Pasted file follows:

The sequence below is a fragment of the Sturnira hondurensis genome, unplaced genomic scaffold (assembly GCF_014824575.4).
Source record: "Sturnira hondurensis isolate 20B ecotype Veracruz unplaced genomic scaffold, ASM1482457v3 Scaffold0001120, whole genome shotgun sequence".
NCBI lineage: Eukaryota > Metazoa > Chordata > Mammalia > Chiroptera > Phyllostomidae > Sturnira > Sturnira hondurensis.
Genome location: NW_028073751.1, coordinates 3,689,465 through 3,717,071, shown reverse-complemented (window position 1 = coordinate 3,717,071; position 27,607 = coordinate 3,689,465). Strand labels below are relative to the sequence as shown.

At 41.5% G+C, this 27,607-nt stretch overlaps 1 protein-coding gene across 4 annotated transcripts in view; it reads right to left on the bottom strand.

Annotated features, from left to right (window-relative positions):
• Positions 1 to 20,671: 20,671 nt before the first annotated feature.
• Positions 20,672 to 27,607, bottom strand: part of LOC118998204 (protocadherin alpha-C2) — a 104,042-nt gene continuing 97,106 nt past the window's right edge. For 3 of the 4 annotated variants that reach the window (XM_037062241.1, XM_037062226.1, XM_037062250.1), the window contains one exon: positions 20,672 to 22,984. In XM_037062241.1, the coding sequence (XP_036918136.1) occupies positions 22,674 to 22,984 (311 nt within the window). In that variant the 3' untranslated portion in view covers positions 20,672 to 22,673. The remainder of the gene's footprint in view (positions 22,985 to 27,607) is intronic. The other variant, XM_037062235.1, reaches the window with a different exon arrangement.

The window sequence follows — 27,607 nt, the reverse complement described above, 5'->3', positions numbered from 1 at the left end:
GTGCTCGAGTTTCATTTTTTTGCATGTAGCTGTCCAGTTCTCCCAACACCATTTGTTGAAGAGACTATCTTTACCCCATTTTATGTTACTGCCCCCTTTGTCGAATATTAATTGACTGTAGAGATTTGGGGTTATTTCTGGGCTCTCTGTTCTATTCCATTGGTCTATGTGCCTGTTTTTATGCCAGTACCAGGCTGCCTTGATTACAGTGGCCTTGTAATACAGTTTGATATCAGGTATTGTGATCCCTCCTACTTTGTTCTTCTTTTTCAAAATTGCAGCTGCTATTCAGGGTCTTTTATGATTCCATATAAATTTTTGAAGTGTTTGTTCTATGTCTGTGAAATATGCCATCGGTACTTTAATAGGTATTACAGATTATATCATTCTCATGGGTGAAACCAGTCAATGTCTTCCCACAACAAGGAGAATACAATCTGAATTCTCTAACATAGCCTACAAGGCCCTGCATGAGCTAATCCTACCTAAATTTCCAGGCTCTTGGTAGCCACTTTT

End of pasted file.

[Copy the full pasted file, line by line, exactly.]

The sequence below is a fragment of the Sturnira hondurensis genome, unplaced genomic scaffold (assembly GCF_014824575.4).
Source record: "Sturnira hondurensis isolate 20B ecotype Veracruz unplaced genomic scaffold, ASM1482457v3 Scaffold0001120, whole genome shotgun sequence".
NCBI lineage: Eukaryota > Metazoa > Chordata > Mammalia > Chiroptera > Phyllostomidae > Sturnira > Sturnira hondurensis.
Genome location: NW_028073751.1, coordinates 3,689,465 through 3,717,071, shown reverse-complemented (window position 1 = coordinate 3,717,071; position 27,607 = coordinate 3,689,465). Strand labels below are relative to the sequence as shown.

At 41.5% G+C, this 27,607-nt stretch overlaps 1 protein-coding gene across 4 annotated transcripts in view; it reads right to left on the bottom strand.

Annotated features, from left to right (window-relative positions):
• Positions 1 to 20,671: 20,671 nt before the first annotated feature.
• Positions 20,672 to 27,607, bottom strand: part of LOC118998204 (protocadherin alpha-C2) — a 104,042-nt gene continuing 97,106 nt past the window's right edge. For 3 of the 4 annotated variants that reach the window (XM_037062241.1, XM_037062226.1, XM_037062250.1), the window contains one exon: positions 20,672 to 22,984. In XM_037062241.1, the coding sequence (XP_036918136.1) occupies positions 22,674 to 22,984 (311 nt within the window). In that variant the 3' untranslated portion in view covers positions 20,672 to 22,673. The remainder of the gene's footprint in view (positions 22,985 to 27,607) is intronic. The other variant, XM_037062235.1, reaches the window with a different exon arrangement.

The window sequence follows — 27,607 nt, the reverse complement described above, 5'->3', positions numbered from 1 at the left end:
GTGCTCGAGTTTCATTTTTTTGCATGTAGCTGTCCAGTTCTCCCAACACCATTTGTTGAAGAGACTATCTTTACCCCATTTTATGTTACTGCCCCCTTTGTCGAATATTAATTGACTGTAGAGATTTGGGGTTATTTCTGGGCTCTCTGTTCTATTCCATTGGTCTATGTGCCTGTTTTTATGCCAGTACCAGGCTGCCTTGATTACAGTGGCCTTGTAATACAGTTTGATATCAGGTATTGTGATCCCTCCTACTTTGTTCTTCTTTTTCAAAATTGCAGCTGCTATTCAGGGTCTTTTATGATTCCATATAAATTTTTGAAGTGTTTGTTCTATGTCTGTGAAATATGCCATCGGTACTTTAATAGGTATTACAGATTATATCATTCTCATGGGTGAAACCAGTCAATGTCTTCCCACAACAAGGAGAATACAATCTGAATTCTCTAACATAGCCTACAAGGCCCTGCATGAGCTAATCCTACCTAAATTTCCAGGCTCTTGGTAGCCACTTTT